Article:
The show actually gives audience members a menu of theatrical moments to choose from, and based on their selections, the cast will piece together the show. Menu items include an inspiring monologue, an improvisation calling for audience involvement and a digital experience focusing on the power of technology.

According to a press release, ticket holders should also expect different nightly specials to define their experience: think pop-up guests, delectable food and more. Even better, every guest will receive a complimentary beverage and snack upon entry—treats that sound even more exciting given that tickets only cost $25.

And I agree. All this for $25 in NYC? Amazing.

Granted, the concept isn’t really new or novel. I presented a concert nearly a decade ago where the singers provided a menu of songs the audience could choose from. It was around Christmas time so there was a good mix of operatic pieces along with sacred and secular carols. The menus were numbered so the production used a random number generator to determine what audience member got to choose the next song. I have seen groups use the choose your own aria format for fundraising events.

Despite this, I feel like this type of interactive option is under used for many performing arts events outside of improv. I am not sure why given that you can easily control the list from which people select in order to ensure a high quality experience. It is an opportunity to provide the experience of a shared curation and increase audience investment and involvement.

Dancing And Singing Scientific Study Data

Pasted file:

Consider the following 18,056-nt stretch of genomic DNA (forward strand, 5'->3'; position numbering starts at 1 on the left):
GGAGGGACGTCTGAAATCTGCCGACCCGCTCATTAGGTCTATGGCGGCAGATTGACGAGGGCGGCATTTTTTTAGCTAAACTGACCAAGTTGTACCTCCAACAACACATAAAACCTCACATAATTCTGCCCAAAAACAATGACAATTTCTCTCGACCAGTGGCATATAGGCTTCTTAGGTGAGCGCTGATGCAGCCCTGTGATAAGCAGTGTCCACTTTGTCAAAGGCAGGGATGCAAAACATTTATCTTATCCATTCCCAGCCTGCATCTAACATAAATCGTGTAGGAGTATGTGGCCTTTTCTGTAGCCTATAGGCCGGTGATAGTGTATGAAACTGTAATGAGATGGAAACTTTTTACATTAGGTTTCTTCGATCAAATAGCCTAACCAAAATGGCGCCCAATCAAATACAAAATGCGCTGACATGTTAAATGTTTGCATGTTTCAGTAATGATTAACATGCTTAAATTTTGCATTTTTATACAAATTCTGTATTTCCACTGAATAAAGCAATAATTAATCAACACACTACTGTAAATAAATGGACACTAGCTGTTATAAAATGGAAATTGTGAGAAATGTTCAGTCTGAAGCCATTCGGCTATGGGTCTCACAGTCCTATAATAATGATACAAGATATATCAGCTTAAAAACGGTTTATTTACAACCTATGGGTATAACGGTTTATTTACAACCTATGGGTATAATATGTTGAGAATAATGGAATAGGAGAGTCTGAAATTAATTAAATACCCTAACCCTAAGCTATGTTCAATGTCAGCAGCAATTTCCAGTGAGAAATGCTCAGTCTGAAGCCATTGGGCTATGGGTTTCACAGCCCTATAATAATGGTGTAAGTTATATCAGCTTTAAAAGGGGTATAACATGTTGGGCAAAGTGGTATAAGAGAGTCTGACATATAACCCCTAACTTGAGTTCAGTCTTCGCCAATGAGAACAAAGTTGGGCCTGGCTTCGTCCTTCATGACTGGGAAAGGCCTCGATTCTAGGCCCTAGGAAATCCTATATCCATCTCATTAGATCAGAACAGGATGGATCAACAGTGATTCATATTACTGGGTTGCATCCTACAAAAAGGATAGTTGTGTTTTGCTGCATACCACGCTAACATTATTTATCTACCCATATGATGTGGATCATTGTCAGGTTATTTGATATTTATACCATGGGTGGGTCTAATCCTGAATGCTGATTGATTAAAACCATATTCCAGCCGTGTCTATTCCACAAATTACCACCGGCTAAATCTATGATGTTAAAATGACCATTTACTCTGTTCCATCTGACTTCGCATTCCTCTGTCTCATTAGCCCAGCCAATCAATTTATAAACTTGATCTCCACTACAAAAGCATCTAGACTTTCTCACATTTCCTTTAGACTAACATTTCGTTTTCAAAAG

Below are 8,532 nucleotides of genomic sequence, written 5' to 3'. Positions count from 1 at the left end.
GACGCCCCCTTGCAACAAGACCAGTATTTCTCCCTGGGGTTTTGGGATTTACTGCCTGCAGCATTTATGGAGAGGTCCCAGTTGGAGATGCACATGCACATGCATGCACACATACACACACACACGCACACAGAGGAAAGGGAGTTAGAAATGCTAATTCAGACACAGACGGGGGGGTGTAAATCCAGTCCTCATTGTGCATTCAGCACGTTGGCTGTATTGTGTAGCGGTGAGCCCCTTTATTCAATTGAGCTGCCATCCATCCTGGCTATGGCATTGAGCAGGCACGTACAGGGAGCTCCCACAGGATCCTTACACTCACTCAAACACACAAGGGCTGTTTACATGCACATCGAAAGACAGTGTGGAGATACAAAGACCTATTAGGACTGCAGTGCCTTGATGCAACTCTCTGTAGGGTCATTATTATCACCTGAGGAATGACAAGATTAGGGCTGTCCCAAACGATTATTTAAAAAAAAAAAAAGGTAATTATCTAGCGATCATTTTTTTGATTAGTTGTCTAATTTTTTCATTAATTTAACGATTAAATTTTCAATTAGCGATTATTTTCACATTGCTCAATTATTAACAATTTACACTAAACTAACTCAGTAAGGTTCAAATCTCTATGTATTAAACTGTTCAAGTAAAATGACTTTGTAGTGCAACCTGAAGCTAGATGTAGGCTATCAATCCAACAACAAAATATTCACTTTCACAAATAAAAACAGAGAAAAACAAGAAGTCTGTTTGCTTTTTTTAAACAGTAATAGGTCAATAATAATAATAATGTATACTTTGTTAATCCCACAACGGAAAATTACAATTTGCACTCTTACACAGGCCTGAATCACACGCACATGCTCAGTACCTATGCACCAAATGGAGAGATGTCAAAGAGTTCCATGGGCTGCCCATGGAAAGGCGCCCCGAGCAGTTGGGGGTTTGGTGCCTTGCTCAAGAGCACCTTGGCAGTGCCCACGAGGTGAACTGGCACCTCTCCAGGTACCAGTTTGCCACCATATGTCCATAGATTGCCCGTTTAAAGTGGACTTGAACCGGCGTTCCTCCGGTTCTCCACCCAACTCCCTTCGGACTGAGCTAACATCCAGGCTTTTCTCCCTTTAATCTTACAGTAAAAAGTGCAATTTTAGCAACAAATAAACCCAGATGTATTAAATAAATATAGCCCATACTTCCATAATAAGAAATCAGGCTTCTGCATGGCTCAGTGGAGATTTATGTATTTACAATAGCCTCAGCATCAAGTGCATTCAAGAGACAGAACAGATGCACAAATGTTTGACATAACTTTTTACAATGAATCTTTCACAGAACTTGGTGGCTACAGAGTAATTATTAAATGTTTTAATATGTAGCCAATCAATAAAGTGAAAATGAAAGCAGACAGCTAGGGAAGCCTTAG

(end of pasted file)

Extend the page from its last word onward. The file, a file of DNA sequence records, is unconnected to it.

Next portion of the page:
I recently caught this story about an anthropologist at the University of South Florida (USF) who studied the impact of algae blooms in the Gulf of Mexico and was concerned no one would read her reports which indicated consequences for the tourism industry.  She was concerned no one would read the study and wondered if there was a way to raise awareness. (I am going to say a more accessible title than “Non-linear impacts of harmful algae blooms on the coastal tourism economy” might have helped.

However, the story aligns with the recent trend of my posts about the intersection of art and science because the professor ended up collaborating with the USF school of music to compose a work based on the data.

Indeed there was. Composition professor Paul Reller worked with students to map pitch, rhythm and duration to the data. It came alive, O’Leary says, in ways it simply does not on a spreadsheet.

“My students were really excited to start thinking about how the other students, the music students, heard patterns that we did not see in some of the repetitions,” she says. With music, she added, “you can start to sense with different parts of your mind and your body that there are patterns happening and that they’re important.”

You can watch a video of the composition via the link to the story or right here. Other departments are getting involved, including an effort to create an augmented reality experience based on the data and composition.

This story reminded me of the Dance Your Ph.D. contest that was started years ago with the same intent of translating a summary of doctoral theses in the sciences into a visual format. It was originally intended as a one off event to lighten things up for students who were defending their theses, but people started asking when the next competition deadline would be.

This year was the 16th iteration. I found an article announcing the 2024 winners and it seems like things have evolved since the last time I watched. The one on the “Epigenetics of Early Life Adversity“, depicting how stressors in childhood can impact adult health really caught my attention.

However, the winner, “Personality, Social Environment, and Maternal-level Effects: Insights from a Wild Kangaroo Population”, aka “Kangaroo Time” is far, far, far, more fun than it’s title would suggest. I am glad the NPR story reminded of the contest and lead me to check it out.